Buried under the tons of materials describing EDSA 1 as nothing short of a miracle is the significance of another momentous “uprising” against the oppressive Marcos regime and the exploitative ruling system that created and nurtured “people power” – the First Quarter Storm (FQS) of 1970.
The FQS was the series of protest mass actions, which began on Jan 25, 1970, and continued up to March of 1970. It has been vividly recorded in veteran journalist Pete Lacaba’s account Days of Disquiet, Nights of Rage, a must-read book for those who would relive those turbulent, invigorating days, as well as a series of articles in Ang Bayan, the official organ of the Communist Party of the Philippines, that diligently chronicled each event and described its historical significance in real time.
While the FQS is generally believed to be an upsurge in the youth and student movement and was in fact participated in by a broad array of youth and student organizations, its impact derives from its breaking out of the narrow confines of school issues and concerns, linking these to the issues and demands of the broader majority of Filipinos, especially the toiling peasants and workers and spearheading a series of massive and militant protest actions against the three pillars of the ruling system: imperialism, feudalism and bureaucrat capitalism.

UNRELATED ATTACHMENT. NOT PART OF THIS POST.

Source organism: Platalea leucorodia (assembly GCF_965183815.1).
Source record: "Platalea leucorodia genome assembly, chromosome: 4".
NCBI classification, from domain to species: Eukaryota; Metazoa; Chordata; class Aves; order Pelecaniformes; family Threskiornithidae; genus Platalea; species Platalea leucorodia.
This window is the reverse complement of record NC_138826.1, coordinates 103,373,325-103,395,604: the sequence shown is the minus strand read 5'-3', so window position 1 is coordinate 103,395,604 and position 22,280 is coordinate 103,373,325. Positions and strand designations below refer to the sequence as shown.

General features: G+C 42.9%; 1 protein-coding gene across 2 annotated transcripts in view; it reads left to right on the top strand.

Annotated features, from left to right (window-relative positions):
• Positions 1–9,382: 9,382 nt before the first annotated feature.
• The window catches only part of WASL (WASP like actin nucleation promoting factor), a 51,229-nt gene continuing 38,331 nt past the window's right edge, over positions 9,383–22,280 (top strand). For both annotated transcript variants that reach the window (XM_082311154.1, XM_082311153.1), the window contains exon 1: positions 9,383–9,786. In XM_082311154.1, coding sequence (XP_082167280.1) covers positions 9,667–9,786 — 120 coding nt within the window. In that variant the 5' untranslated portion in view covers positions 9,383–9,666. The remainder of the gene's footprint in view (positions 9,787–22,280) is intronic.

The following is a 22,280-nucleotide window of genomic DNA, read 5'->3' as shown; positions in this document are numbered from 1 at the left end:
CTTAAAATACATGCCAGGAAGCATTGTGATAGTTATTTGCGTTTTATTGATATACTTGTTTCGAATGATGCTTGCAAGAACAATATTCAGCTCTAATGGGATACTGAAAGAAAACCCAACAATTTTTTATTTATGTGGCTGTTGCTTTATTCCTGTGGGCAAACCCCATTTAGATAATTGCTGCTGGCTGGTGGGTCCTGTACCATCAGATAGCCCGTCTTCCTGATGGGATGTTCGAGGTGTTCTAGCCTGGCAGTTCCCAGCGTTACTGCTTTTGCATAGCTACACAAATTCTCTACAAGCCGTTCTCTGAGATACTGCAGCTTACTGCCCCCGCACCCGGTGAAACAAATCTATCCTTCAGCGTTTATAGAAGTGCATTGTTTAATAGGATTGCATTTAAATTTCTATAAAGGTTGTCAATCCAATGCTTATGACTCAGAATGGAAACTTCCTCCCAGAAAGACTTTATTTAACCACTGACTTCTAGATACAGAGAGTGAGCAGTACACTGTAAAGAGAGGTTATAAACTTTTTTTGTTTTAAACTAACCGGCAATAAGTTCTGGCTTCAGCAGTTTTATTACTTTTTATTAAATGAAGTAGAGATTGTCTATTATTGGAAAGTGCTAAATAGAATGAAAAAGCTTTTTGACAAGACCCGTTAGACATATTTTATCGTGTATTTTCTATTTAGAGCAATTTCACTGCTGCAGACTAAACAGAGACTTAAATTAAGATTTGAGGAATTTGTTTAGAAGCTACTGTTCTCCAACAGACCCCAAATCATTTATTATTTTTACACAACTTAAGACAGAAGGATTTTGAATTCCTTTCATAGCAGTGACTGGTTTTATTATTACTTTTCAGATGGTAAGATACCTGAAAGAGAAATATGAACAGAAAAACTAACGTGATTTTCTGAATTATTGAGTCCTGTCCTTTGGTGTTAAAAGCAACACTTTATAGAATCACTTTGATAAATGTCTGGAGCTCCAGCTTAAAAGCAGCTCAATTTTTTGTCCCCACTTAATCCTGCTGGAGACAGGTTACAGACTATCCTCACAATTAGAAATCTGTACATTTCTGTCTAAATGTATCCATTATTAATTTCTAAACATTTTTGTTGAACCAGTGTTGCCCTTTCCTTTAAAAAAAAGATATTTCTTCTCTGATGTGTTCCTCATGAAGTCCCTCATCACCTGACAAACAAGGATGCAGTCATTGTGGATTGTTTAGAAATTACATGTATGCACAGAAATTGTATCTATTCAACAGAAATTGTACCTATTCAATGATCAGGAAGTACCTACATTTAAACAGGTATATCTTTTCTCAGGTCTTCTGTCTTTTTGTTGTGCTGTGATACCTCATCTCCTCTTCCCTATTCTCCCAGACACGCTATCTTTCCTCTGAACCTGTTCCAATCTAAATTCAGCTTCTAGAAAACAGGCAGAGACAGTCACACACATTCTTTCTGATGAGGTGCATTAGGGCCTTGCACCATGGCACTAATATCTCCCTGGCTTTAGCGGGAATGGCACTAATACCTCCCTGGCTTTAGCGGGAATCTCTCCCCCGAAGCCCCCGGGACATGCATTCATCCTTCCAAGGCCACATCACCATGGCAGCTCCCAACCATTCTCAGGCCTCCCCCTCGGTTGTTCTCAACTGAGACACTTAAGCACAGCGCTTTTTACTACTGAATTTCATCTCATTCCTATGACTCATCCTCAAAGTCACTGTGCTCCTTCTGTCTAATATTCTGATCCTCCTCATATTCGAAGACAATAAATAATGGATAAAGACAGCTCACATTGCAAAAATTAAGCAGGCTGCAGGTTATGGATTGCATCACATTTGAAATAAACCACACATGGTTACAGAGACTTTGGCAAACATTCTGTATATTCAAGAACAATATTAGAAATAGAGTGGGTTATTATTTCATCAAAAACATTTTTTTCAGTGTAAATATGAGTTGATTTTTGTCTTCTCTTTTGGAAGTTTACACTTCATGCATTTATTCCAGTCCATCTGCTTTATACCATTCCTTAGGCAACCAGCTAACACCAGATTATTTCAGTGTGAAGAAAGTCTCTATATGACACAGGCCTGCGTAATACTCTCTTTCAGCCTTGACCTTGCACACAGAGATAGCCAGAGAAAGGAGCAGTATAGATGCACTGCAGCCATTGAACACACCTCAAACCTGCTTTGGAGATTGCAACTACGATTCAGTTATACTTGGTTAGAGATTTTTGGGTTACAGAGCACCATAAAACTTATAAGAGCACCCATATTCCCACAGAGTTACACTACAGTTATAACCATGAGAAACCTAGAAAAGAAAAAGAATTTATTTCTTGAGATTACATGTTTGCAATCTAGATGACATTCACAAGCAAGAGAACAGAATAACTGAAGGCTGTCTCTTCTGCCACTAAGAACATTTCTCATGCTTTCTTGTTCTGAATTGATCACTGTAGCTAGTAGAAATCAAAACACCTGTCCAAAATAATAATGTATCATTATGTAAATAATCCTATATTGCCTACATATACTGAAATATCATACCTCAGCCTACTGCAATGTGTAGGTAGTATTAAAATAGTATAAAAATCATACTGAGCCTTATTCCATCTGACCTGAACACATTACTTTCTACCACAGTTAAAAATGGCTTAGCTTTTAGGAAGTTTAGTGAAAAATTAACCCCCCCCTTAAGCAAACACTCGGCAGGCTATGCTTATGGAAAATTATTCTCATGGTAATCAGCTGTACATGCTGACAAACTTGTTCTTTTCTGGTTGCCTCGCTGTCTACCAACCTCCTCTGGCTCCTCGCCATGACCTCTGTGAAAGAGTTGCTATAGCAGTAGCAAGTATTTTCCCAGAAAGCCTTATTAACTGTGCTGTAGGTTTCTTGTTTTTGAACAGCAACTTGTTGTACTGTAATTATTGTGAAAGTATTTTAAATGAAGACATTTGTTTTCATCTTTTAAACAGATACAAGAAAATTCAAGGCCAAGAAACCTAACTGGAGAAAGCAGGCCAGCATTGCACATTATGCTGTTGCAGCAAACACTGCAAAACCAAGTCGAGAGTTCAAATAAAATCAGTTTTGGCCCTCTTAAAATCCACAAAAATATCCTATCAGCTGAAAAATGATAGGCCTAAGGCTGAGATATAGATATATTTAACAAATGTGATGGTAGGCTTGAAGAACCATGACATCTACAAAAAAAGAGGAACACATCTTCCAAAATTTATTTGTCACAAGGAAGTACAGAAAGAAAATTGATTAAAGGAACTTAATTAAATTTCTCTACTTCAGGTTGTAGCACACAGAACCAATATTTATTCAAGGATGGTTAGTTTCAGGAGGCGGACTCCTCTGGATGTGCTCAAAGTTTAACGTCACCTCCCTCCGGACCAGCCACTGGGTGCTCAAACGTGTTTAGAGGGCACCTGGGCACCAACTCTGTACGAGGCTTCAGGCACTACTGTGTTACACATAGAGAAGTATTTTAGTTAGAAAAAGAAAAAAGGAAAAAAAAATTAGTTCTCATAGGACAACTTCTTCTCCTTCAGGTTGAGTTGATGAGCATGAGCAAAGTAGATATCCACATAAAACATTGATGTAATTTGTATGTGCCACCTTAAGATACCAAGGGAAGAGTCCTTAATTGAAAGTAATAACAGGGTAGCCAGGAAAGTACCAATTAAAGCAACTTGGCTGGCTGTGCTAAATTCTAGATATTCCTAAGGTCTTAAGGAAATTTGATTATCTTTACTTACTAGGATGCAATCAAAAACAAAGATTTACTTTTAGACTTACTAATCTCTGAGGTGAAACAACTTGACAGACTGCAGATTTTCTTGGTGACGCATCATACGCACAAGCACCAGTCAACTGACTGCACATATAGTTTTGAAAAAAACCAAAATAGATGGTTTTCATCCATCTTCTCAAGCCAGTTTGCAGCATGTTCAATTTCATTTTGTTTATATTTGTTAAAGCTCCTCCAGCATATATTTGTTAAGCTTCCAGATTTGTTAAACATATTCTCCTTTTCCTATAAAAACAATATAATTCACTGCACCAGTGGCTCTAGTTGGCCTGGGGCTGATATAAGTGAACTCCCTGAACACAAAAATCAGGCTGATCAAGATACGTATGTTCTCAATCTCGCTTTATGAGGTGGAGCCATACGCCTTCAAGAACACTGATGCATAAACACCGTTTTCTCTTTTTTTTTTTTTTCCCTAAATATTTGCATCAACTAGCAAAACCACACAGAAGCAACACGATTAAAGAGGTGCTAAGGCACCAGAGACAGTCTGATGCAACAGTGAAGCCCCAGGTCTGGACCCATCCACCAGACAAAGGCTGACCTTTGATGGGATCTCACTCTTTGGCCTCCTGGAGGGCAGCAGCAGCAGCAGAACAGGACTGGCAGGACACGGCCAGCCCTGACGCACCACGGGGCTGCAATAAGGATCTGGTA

The FQS witnessed the rise of the militant youth and students in the urban center of Manila and outlying cities and towns, all the way to Southern Tagalog and Central Luzon, against the Marcos regime, as the concentrated expression, or shall we say, incarnation, of these 3 basic problems or “isms” of Philippine society. The first two-term president was denounced as “Marcos, Hitler, Diktador, Tuta!” in countless mass actions that were replicated in provincial capitols and cities nationwide.
The armies of the youth were comprised primarily of students and out-of-school youth, but there were also workers, peasants, and even professionals. Their numbers grew in leaps and bounds from tens of thousands to more than a hundred thousand as, week after week, the violent and often brutal response of the state to their protest actions only further fueled unrest and fired up resistance.